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LockBit developing 4.0 encryptor at time of global takedown

Developers for the now crippled LockBit ransomware group were reportedly developing a secret new encryptor that would have bolstered its future capabilities.

user icon Daniel Croft
Fri, 23 Feb 2024
LockBit developing 4.0 encryptor at time of global takedown
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LockBit ransomware was taken down this week when a campaign by a global alliance of law enforcement agencies dubbed Operation Cronos, led by the UK’s National Crime Agency and the FBI, took control of the group’s dark web leak site, following which arrests were made, servers and crypto accounts were seized and more.

What would have been the new encryptor was known as LockBit-NG-Dev and would later likely have been renamed LockBit 4.0, marking the group’s evolution from its current LockBit 3.0 and former LockBit 2.0 and so forth.

The new encryptor is written in .NET, compiled with CoreRT and packed with MPRESS, unlike 3.0, which was built in C/C++.

According to a report by Trend Micro, observed by BleepingComputer, the new encryptor was still lacking some of the features in the previous malware versions, such as printing ransomware notes on victim printers and being able to self-propagate on affected networks; it was in its final development stages and offered most functions.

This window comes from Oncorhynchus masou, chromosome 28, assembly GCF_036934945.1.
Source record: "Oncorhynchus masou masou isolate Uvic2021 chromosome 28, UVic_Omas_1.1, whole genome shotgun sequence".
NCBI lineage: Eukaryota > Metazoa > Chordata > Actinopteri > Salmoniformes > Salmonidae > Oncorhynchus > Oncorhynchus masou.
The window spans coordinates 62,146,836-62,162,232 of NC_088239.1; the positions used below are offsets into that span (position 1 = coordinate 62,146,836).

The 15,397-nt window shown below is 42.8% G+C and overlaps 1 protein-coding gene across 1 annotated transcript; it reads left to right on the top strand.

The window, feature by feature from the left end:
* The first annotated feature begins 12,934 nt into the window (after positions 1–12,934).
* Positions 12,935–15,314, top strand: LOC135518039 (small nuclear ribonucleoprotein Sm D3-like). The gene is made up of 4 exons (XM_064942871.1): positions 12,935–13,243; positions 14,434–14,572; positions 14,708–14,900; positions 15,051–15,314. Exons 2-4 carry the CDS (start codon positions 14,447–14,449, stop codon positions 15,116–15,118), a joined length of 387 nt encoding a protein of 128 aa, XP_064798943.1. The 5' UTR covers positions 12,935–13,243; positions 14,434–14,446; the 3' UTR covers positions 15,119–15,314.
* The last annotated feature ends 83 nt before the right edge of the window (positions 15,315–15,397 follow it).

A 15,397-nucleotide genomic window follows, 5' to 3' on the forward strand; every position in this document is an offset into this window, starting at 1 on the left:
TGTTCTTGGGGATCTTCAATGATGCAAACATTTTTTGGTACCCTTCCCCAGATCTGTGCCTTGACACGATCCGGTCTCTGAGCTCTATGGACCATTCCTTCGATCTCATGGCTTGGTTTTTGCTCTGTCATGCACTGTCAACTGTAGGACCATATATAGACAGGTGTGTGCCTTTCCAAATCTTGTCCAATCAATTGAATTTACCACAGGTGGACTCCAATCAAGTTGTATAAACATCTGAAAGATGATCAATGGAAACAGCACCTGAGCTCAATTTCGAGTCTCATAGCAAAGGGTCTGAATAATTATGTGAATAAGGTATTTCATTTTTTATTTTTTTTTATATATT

“Like past versions, it still has an embedded configuration that dictates the routines it can perform,” wrote Trend Micro in its technical report.

“The configuration, which is in JSON format, is decrypted at runtime and includes information like date range for execution, the ransom note filename and content, unique IDs for the ransomware, the RSA public key, and some other flags and lists for its other routines.”

The report added that the malware supports three types of encryption:

  • Fast encrypts the first 0x1000 bytes of the file (files listed in Fast Set will use Buffersize value to determine the size to encrypt).
  • Intermittent only encrypts a certain percentage of the file based on the value set in the configuration under the Percent field. Also, the field Segmentation determines the distance between encrypted blocks.
  • Full encrypts the whole file.”

With the discovery of the new encryptor, LockBit’s chances at recovery take another blow. Many industry experts believe the group will be forced into a rebrand.

Daniel Croft

Daniel Croft

Born in the heart of Western Sydney, Daniel Croft is a passionate journalist with an understanding for and experience writing in the technology space. Having studied at Macquarie University, he joined Momentum Media in 2022, writing across a number of publications including Australian Aviation, Cyber Security Connect and Defence Connect. Outside of writing, Daniel has a keen interest in music, and spends his time playing in bands around Sydney.

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